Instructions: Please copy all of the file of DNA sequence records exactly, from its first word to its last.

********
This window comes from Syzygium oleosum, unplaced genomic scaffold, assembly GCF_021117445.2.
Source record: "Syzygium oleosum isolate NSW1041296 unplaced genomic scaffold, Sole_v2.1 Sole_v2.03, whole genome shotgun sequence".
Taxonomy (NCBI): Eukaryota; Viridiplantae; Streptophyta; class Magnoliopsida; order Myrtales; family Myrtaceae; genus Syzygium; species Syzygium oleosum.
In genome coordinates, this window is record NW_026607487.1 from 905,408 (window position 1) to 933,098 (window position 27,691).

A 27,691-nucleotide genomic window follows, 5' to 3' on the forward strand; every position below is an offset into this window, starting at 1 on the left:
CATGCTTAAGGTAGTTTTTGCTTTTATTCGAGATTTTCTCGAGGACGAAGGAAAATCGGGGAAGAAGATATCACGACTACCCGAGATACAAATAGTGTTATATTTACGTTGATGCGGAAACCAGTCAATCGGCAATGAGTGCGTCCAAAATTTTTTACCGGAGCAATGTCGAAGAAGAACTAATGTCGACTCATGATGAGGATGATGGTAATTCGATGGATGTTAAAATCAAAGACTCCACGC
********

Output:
This window comes from Syzygium oleosum, unplaced genomic scaffold, assembly GCF_021117445.2.
Source record: "Syzygium oleosum isolate NSW1041296 unplaced genomic scaffold, Sole_v2.1 Sole_v2.03, whole genome shotgun sequence".
Taxonomy (NCBI): Eukaryota; Viridiplantae; Streptophyta; class Magnoliopsida; order Myrtales; family Myrtaceae; genus Syzygium; species Syzygium oleosum.
In genome coordinates, this window is record NW_026607487.1 from 905,408 (window position 1) to 933,098 (window position 27,691).

A 27,691-nucleotide genomic window follows, 5' to 3' on the forward strand; every position below is an offset into this window, starting at 1 on the left:
CATGCTTAAGGTAGTTTTTGCTTTTATTCGAGATTTTCTCGAGGACGAAGGAAAATCGGGGAAGAAGATATCACGACTACCCGAGATACAAATAGTGTTATATTTACGTTGATGCGGAAACCAGTCAATCGGCAATGAGTGCGTCCAAAATTTTTTACCGGAGCAATGTCGAAGAAGAACTAATGTCGACTCATGATGAGGATGATGGTAATTCGATGGATGTTAAAATCAAAGACTCCACGC